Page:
About Schmidt
Directed By:  Alexander Payne
Written By:  Louis Begley (novel) / Alexander Payne (screenplay)
Starring:  Jack Nicholson, Kathy Bates, Hope Davis, Dermot Mulroney,
June Squibb, Howard Hesseman
MPAA: Rated R for language and brief nudity

    Hey, what's the different between a retirement party and a wake?  It's that at a wake, the guest of honor usually has more fun.  Not funny, but damn if it ain't true!  At least that seems to be how Warren Schmidt feels toward life beyond the comfortable trappings of America's workforce.
     Warren, played by Jack Nicholson, is newly retired with more than enough time on his hands.  It isn't as though he's not doing what he's supposed to, though.  He and the missus already have the required Winnebago.  Not the little one, mind you, but the big, 35ft Adventurer model.  Now, he'll get to spend even more time with his lovely wife, as they traverse the roadways of our great nation together!  Also, he has his daughter's upcoming wedding to look forward to.  She's all set to marry the love of her life, a pleasant young waterbed salesman named Randall.  Yet, with all of this, Warren still isn't happy.  Privately, he questions whether his life has served any purpose, but isn't assertive enough to make a big deal about it.  In fact, it could be said that Warren has a retiring personality.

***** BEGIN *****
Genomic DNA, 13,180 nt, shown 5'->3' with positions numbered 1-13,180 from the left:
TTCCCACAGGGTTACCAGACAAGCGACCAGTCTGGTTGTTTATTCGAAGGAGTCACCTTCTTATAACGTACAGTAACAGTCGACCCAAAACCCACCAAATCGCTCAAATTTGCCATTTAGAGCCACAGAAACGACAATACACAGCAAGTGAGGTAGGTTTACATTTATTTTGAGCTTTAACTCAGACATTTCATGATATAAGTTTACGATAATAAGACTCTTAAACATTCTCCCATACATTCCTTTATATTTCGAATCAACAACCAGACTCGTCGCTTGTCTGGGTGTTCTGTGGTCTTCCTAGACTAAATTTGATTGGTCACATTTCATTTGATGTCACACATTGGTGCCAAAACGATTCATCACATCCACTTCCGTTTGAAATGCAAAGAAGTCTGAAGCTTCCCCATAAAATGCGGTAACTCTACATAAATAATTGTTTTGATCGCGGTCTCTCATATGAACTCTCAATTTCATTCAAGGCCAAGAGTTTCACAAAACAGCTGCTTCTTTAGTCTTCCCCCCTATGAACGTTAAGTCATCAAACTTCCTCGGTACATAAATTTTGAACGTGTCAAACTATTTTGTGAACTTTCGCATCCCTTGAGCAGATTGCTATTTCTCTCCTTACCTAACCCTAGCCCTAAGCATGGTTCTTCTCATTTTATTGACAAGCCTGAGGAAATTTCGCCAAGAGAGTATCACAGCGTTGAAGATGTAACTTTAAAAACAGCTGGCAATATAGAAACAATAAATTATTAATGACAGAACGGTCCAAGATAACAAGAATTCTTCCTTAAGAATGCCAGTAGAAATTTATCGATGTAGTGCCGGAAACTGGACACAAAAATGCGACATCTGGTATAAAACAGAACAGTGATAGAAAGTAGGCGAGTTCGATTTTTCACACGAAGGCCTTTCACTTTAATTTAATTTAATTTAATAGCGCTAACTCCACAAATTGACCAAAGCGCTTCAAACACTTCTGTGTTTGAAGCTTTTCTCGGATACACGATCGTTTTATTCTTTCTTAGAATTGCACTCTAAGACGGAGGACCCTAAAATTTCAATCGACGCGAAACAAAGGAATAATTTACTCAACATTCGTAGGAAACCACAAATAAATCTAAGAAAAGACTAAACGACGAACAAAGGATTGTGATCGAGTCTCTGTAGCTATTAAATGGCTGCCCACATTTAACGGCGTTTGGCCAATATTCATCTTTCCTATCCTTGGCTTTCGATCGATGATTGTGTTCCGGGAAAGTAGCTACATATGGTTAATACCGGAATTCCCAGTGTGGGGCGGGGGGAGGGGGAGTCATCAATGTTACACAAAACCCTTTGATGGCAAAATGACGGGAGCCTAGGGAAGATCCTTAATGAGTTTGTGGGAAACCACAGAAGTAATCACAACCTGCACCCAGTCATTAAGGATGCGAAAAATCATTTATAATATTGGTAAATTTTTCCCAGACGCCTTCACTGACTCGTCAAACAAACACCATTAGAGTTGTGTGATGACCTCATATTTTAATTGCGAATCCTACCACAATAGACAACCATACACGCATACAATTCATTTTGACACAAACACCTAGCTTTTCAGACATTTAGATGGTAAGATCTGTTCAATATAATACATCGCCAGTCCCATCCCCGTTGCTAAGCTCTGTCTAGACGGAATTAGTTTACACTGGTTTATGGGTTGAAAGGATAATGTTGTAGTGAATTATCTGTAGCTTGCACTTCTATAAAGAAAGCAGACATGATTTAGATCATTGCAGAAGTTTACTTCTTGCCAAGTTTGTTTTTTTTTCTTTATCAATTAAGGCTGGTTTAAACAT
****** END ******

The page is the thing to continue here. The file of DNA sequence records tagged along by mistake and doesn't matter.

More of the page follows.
For those under fifty, this may sound like a pretty funny movie.  However, for those closer to retirement's grasp, it may just hit a terrifyingly realistic nerve.  It is this dual nature that makes About Schmidt so compelling and original.  Half the time, I couldn't decide whether it was a comedy or a tragedy!  Turns out, it's both.  Casting Jack Nicholson completely against type is the stroke of genius which sends the whole thing right over the top.
    Nicholson is outstanding in this role, showing an incredible depth of character, much of it without uttering a word of dialogue.  Speaking of dialogue, and not to give anything away, but Nicholson's voiceover portions of the film were absolutely hilarious.  The repetition of two words in particular had me breaking up just in anticipation of what would surely follow.  About Schmidt is certain to garner a nomination or two for its inventive screenplay, and Nicholson deserves another Oscar nomination for his performance.
    Trying desperately to overlook one scene featuring Kathy Bates, the only other misgiving I have about this film is that it ends rather abruptly.  However, it does so with a great scene.  I suppose there's something to be said for having the smarts to quit while you're ahead, eh? 

A.J.'s Rating: 4 Stars - Schmidt Happens!
Review published
February 6, 2003
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